I'd like to welcome Steve Hockensmith to Cozy Up With Kathy today. Along with Lisa Falco, Steve has written The White Magic Five & Dime, the first in the Tarot Mystery series which was published the first of this month.
SH: We'll tell you when we figure it out! We haven't nailed down a system yet. The White Magic Five & Dime went like this: Lisa had an idea for a series, I added a bunch of stuff to it (murders, for instance), then I outlined and wrote the first book while consulting with Lisa on the tarot and the overall direction. For the second book, I again did the outlining and wrote the first third, then Lisa took over to finish the first draft, and we'll work together on revisions. I'm guessing the third book in the series will follow the same pattern...but I also wouldn't be surprised if it looks entirely different.
Kathy: I am a collector and have several tarot decks, including some super fun ones (I have a Gummy Bear set!). Do you have any tarot decks of your own? If so, do you have a favorite, or a most unique?
SH: Lisa has some offbeat decks, I think, but I've just got two of the old standbys: the Rider Waite and the Universal Tarot. I don't know if I could handle a Gummy Bear set. I'd be giggling too much to do a reading.
Kathy: Through the years I've frequented and loved spending time in many New Age shops. Is The White Magic Five & Dime based on a real shop?
SH: Yes and no. In the beginning of the book, our hero, Alanis, is extremely cynical about the tarot and anything New Age-y. She assumes everyone's a con artist -- and some of the time she's right. By the end of the book, however, she's come to accept that it's possible to be utterly sincere about the tarot, and one of the people who teaches her that runs a New Age shop. So you've got good readers and bad readers, which has been my personal experience. Lisa gives incredible readings. But I've also had readings done by people who were trying so hard to manipulate me it was almost laughable.
Kathy: Some people believe that all tarot readers and other new age and paranormal practitioners are con artists, while others are devout believers, and still others have a healthy skepticism but willingness to believe. Where do you fall on this scale?
SH: Oooo -- that's a toughie! I guess I'd describe myself as an open-minded skeptic. I think the scientific method is our friend, and I don't put any faith in anything magical or mystical. On the other hand, I think it would be arrogant to dismiss the spiritual realm entirely. As science advances, we're learning that all kinds of weird, counter-intuitive things seem to be true. Quantum entanglement, for instance, would seem to suggest that objects and events can be linked in ways that don't follow the rules of Old School cause and effect. Einstein even called it "spooky action at a distance," and if that doesn't sound like "the paranormal" I don't know what does! When it comes to tarot, I've come to accept that (A) there's something to it (because Lisa has done readings for me that were so prophetic it's almost disturbing) yet (B) I have no rational explanation for how it works.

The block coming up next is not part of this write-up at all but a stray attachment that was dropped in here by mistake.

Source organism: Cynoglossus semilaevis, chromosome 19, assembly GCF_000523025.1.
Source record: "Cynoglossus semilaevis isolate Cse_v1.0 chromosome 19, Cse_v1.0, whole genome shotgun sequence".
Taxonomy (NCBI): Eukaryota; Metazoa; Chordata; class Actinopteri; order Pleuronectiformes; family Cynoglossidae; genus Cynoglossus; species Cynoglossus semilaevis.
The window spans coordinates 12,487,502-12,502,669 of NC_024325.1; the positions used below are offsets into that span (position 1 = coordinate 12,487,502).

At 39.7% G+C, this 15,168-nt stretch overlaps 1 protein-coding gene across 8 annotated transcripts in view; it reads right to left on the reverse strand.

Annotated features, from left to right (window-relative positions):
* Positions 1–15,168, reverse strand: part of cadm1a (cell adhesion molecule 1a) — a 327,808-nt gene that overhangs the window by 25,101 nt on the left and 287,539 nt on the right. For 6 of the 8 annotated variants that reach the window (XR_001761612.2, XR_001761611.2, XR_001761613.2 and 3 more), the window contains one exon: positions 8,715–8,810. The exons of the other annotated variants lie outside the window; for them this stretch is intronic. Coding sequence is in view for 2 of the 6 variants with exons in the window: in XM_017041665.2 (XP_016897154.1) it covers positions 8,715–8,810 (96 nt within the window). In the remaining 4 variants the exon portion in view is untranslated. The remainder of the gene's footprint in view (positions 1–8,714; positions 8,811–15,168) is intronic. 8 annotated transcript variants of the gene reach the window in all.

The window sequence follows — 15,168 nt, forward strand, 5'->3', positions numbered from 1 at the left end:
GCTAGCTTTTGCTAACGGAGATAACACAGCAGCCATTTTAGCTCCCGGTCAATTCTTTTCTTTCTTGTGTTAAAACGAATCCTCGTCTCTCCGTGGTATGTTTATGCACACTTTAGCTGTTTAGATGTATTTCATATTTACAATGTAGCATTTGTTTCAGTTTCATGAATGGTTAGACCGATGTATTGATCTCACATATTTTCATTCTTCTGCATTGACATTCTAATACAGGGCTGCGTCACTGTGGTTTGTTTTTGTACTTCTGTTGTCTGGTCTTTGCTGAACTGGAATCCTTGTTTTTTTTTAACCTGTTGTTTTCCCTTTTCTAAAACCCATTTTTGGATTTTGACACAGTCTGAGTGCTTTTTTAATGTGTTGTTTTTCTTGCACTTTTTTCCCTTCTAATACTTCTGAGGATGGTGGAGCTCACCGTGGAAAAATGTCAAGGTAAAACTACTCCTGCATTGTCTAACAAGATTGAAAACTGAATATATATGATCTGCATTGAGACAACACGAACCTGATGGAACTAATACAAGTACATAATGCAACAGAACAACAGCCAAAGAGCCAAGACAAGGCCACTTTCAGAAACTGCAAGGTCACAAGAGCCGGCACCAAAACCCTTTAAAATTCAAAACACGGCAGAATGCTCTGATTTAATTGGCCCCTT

Kathy: What first drew you to cozy mysteries?
SH: My dad was always watching mystery TV shows and movies when I was a kid, and when I figured out that they were basically a game -- you're trying to be the first one to figure out the puzzle -- I found that I enjoyed them, too. I especially liked the movies Death on the Nile and Evil Under the Sun, because in addition to being entertaining puzzle-games they were funny, too. Ditto for the Thin Man movies, which I discovered when I was in college (and have since watched a gazillion times). The genre has moved away from that style, for the most part, yet it's still my favorite kind of mystery.
Kathy: Do you write in any other genres?
SH: Oh, I dabble. I've written Westerns and zombie romance novels and kids' books and science fiction and fantasy and horror stories. So I get around!
Kathy: Tell us about your series.
SH: Thank you! What writer doesn't love an opportunity to plug mercilessly? My Holmes on the Range novels and stories follow a pair of cowboy brothers in the 1890s who set out to become detectives using the methods of their hero, Sherlock Holmes. The first book in the series was a finalist for an Edgar Award. I also wrote an original prequel and sequel to the bestselling "mash-up" Pride and Prejudice and Zombies. And I've started writing a series of mysteries for kids with teacher and gadget-builder Science Bob Pflugfelder. The fourth book in the series, Nick and Tesla's Super-Cyborg Gadget Glove, comes out this fall.
Kathy: Do you have a favorite character? If so, who and why?
SH: Of my own creations, I think my favorites are Big Red and Old Red Amlingmeyer, the heroes of the Holmes on the Range books. They're very different characters -- Big Red is brash and talkative, Old Red is moody and introverted -- yet they're both reflections of me. Except more heroic, of course. I've never solved a mystery greater than, "Where did the remote control go?"
Kathy: Did you have a specific inspiration for your series?
SH: My inspiration was pretty straightforward. Lisa told me her idea for the book, and I said, "Throw a mystery in there and you'd have a great series." If only good ideas always dropped into my lap like that!
Kathy: What made you decide to publish your work?